McCarthy Says Short Term Bill Is Prob Needed To Avoid Shutdown Far-Right Is Risking

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WASHINGTON, DC - NOVEMBER 21: House Minority Leader Kevin McCarthy (R-CA) speaks during his weekly press conference at the U.S. Capitol on November 21, 2019 in Washington, DC. McCarthy said that his caucus would like... WASHINGTON, DC - NOVEMBER 21: House Minority Leader Kevin McCarthy (R-CA) speaks during his weekly press conference at the U.S. Capitol on November 21, 2019 in Washington, DC. McCarthy said that his caucus would like to be passing legislation but are unable to do so because the Democrats have focused their efforts on impeaching President Donald Trump. (Photo by Alex Edelman/Getty Images) MORE LESS
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It appears House Speaker Kevin McCarthy (R-CA) is resigned to the fact that his conference’s far-right flank will likely continue to hold the appropriations process hostage when the House returns next month.

At one point before Congress left for August recess it appeared as though the House speaker was trying to convince hardliners to get in line and quit their shutdown-flirting shenanigans by offering them a carrot: the prospect of an impeachment inquiry into President Biden.

But that whole gambit seems to be out the window. Both Punchbowl and NBC News reported Wednesday that McCarthy acknowledged to House Republicans during a conference call earlier this week that Congress will probably have to pass some sort of stopgap bill to avoid a government shutdown come October. McCarthy reportedly said he thinks “it will be necessary to buy time,” in NBC’s words. It was not clear how much time he’ll push for in a potential stopgap bill.

The private remarks suggest that McCarthy not only acknowledges the practical reality of his situation — lawmakers won’t return to Congress until next month, leaving them just a few weeks before the Sept. 30 deadline when money runs out — but also the ongoing battle he faces with such a slim majority. His far-right flank has been risking a shutdown since the beginning of the appropriations process earlier this summer, delaying the process of passing House versions of spending bills by trying to stuff culture war grievances into them.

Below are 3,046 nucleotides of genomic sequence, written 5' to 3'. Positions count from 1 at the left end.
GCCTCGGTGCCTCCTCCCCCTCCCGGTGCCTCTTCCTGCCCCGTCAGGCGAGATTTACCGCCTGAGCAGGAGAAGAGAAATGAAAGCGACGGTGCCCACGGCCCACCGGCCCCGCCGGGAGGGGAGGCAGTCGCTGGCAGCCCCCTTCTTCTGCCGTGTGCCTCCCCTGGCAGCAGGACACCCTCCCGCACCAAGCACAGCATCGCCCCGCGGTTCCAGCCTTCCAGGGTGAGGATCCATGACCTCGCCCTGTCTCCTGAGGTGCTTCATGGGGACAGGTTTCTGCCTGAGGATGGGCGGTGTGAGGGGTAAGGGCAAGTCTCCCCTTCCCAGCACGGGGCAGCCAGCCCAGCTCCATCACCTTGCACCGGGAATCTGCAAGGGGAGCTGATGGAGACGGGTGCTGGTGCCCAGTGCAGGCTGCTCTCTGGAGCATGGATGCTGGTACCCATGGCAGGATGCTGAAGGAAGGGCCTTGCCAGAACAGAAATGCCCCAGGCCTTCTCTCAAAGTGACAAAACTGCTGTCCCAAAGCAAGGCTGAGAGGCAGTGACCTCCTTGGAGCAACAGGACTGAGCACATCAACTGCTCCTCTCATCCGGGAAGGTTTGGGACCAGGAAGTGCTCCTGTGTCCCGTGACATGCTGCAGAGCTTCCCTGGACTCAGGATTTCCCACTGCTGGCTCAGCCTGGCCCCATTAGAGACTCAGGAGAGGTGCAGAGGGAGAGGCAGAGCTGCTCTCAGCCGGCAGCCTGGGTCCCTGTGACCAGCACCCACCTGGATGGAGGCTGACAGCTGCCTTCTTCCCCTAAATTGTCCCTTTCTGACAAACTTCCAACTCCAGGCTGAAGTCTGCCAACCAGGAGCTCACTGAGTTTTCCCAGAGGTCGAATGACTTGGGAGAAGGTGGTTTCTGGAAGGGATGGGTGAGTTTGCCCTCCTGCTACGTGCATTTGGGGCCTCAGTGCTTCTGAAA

Before the August recess House Republicans did manage to pass a few bills out of committee, but most include riders that would restrict abortion access, harm the LGBTQ community and roll back elements of President Biden’s agenda. All of this is dead on arrival in the Democratic-controlled Senate.

While McCarthy reportedly didn’t address the fact that it happens to be members of his own conference who are risking a shutdown by delaying the appropriations process in the House during the call — the Senate got all 12 of its versions of the spending bills through committee before recess — Senate Majority Leader Chuck Schumer (D-NY) said it explicitly in announcing that he and McCarthy had agreed to work on a short-term spending bill when they return.

He made the remarks during an interview on MSNBC Wednesday:

“Speaker McCarthy and I met a few weeks back and we agreed we should do what’s called a CR — in other words, a congressional resolution where you just extend the existing funding for a few months so we could work this out. And I thought that was a good sign. But I would say this: Our Republican colleagues in the House need to follow the lead of their Republican colleagues in the Senate and work in a bipartisan way.

“If McCarthy follows the hard right and tries to do a partisan bill he’s going to lose,” Schumer said. “The hard right wants to shut down the government. But McCarthy knows that that would be a disaster not only for the country, but for his party.”

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